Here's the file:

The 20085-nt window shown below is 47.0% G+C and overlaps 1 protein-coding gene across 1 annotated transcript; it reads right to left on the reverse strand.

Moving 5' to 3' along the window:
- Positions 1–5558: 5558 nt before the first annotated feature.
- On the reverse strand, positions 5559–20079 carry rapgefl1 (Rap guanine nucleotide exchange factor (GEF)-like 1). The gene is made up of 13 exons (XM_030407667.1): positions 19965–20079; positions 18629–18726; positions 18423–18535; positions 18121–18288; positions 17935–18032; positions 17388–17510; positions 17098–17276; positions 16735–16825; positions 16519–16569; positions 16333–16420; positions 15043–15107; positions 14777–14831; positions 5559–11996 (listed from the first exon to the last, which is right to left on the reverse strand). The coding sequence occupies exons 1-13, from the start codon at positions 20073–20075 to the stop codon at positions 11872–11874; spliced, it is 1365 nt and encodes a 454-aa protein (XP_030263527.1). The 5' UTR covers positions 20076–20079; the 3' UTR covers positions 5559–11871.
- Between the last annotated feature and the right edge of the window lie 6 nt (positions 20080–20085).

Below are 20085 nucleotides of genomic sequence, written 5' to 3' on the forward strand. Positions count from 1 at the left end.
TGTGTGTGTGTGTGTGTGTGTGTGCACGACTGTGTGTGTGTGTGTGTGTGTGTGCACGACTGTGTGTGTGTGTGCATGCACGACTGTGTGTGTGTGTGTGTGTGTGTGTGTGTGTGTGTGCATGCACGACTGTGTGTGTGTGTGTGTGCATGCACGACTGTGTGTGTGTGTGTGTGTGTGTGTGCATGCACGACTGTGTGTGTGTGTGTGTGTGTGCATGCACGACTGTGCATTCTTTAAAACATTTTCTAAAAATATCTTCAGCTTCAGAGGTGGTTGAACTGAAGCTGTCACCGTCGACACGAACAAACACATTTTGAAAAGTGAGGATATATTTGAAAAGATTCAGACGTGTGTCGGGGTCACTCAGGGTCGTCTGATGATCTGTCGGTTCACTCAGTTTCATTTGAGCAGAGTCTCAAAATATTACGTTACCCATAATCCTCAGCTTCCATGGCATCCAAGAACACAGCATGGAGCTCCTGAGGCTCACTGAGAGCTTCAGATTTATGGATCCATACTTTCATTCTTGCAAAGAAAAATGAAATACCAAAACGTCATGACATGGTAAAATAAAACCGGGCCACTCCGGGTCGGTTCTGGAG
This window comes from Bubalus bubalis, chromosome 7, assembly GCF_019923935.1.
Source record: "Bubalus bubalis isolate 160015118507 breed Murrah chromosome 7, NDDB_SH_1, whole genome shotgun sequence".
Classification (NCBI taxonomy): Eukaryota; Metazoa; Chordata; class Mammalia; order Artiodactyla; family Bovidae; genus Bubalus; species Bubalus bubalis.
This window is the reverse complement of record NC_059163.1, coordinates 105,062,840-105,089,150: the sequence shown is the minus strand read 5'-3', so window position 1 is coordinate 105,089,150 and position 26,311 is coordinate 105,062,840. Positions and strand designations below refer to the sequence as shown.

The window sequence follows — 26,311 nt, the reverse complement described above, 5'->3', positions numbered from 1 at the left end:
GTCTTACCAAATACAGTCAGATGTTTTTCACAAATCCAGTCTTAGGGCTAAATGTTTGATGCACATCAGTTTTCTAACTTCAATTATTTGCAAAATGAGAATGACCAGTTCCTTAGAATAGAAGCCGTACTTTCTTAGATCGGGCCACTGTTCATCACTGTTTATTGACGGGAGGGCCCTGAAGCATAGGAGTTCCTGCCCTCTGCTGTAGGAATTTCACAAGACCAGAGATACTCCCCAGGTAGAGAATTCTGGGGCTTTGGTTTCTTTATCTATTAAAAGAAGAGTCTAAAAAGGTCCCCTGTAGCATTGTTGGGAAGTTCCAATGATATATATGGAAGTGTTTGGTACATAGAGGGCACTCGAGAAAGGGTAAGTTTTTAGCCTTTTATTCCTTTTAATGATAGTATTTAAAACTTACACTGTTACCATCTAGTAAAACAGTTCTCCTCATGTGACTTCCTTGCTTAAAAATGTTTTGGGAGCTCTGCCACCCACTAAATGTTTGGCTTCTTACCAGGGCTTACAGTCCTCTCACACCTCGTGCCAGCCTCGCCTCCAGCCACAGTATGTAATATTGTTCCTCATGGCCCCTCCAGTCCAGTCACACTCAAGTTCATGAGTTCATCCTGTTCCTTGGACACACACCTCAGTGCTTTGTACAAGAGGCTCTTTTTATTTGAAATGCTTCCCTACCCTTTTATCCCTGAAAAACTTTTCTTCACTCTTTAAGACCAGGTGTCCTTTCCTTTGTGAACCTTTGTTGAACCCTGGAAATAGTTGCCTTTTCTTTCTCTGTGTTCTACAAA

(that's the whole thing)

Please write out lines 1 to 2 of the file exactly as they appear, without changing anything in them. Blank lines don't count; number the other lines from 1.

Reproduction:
The 20085-nt window shown below is 47.0% G+C and overlaps 1 protein-coding gene across 1 annotated transcript; it reads right to left on the reverse strand.

Moving 5' to 3' along the window: